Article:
NEW DEFINITION OF HEALTH PLAN UNDER ERISA
To qualify as a group health plan under ERISA, an employer must have at least 1 eligible non-spouse “common law employee” enrolled. Please note: Children of 1 owner only or owner/spouse only business may be the other common law employee, if she/he is an eligible employee over the age of 18 (i.e., no longer a minor child per state law) and is enrolled for coverage.
Definition of group based on legal business structure:
Sole Proprietor: When the owner is the only eligible and enrolled individual (or the owner and his/her spouse), it is not a group health plan unless at least one other eligible common law employee (W-2 or 1099 for this business type) is enrolled in the plan.
Partnerships / LLP / LP / PLLP:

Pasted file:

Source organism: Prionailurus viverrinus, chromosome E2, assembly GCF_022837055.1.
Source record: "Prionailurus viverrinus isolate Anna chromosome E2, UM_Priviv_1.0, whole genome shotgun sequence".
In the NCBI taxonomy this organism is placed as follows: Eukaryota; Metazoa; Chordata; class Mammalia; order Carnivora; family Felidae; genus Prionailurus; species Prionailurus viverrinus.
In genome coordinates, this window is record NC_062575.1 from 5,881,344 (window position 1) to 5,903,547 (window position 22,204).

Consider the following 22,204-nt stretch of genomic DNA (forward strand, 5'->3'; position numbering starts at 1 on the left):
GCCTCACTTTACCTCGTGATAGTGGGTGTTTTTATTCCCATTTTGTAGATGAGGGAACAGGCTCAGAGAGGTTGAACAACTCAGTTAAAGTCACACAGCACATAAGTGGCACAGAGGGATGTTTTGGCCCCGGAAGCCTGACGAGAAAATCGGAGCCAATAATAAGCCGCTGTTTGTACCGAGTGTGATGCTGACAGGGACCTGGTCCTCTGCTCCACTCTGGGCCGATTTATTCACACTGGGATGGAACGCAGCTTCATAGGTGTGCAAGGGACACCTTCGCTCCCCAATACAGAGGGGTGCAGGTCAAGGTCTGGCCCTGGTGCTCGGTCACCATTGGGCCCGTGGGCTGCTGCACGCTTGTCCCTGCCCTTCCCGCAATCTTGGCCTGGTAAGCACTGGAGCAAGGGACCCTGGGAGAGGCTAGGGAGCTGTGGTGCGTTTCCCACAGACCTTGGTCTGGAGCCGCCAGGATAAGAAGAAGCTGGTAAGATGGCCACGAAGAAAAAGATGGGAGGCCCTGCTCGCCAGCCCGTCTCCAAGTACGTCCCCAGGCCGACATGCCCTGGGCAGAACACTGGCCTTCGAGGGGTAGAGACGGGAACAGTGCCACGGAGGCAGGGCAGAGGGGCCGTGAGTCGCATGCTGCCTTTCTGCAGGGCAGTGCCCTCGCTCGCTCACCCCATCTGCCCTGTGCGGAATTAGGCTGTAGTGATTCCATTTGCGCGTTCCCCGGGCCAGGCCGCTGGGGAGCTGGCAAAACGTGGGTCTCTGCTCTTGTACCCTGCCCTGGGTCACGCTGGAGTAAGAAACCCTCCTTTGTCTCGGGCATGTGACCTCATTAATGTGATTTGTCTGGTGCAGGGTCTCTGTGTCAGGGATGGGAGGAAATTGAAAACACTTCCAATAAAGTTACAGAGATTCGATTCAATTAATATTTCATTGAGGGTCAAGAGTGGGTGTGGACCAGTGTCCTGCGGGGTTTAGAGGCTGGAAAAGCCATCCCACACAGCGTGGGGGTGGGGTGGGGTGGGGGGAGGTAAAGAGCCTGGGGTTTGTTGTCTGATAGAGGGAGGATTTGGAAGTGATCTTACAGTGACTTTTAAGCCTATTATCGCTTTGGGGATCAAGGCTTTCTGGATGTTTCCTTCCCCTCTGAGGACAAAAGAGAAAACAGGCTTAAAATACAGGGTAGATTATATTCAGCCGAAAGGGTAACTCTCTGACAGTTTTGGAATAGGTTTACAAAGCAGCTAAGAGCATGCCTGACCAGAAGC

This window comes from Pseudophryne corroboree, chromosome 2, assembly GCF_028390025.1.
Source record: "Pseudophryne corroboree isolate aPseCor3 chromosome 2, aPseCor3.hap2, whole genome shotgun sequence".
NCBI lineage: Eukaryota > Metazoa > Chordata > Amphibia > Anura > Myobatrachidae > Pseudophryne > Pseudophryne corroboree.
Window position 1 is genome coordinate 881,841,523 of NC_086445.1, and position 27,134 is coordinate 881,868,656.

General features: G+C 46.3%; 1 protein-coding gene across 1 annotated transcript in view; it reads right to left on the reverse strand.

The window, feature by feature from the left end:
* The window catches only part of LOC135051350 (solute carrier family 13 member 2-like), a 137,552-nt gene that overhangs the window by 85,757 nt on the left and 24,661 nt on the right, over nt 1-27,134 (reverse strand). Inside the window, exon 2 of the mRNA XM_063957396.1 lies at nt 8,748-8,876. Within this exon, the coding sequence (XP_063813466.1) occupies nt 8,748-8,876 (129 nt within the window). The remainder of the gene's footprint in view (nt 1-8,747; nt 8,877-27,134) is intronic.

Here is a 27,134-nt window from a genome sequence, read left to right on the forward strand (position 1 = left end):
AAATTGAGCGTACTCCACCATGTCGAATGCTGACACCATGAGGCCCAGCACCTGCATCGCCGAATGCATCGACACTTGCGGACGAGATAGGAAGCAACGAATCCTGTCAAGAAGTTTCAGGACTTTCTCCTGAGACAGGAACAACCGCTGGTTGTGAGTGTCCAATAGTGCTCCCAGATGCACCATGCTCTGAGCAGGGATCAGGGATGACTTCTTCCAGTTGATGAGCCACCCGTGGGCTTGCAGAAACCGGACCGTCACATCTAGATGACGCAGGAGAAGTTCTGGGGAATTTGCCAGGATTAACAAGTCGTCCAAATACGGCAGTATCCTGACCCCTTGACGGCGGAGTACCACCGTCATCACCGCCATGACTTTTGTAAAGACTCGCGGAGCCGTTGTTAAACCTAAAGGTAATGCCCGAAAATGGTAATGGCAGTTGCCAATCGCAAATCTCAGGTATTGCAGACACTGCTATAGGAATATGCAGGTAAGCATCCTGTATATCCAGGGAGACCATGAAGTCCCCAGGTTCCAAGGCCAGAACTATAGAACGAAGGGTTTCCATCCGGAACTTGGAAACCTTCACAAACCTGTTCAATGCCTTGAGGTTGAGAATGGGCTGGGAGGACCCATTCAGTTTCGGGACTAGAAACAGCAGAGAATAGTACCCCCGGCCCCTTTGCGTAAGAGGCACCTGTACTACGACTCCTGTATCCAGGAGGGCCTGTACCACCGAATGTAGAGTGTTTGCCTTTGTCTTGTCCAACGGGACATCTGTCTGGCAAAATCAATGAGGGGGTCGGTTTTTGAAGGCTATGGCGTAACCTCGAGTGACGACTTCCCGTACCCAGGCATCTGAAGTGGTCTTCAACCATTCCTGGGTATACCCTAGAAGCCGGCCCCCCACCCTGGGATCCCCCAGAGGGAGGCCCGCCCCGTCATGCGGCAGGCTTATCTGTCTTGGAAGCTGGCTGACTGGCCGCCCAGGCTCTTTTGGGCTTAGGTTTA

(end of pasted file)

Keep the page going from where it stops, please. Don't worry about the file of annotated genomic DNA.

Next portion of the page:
If only partners and/or partners and their spouses are covered, they are not a group health plan unless there is at least one other common law employee (W-2 or 1099 for this business type) eligible and enrolled in coverage.
Corporations and LLC / PLLC:
Two owners who are not spouses may qualify as a group health plan. An additional common law employee is not required to enroll as an owner may be considered a “common law employee” if working full time at the company – i.e. the group may consist of multiple owners only with no full-time employees, where at least 1 owner is actively working and enrolled. If the Corp/LLC/PLLC has only 1 owner and/or owner and spouse as eligible it is not a group health plan.
Non-Profits: Nonprofits do not have “owners” so a nonprofit group would be allowed if there is at least 1 common law employee enrolled in the plan.
DISCLAIMER: Final rates are based upon actual enrollment data (including dependent data)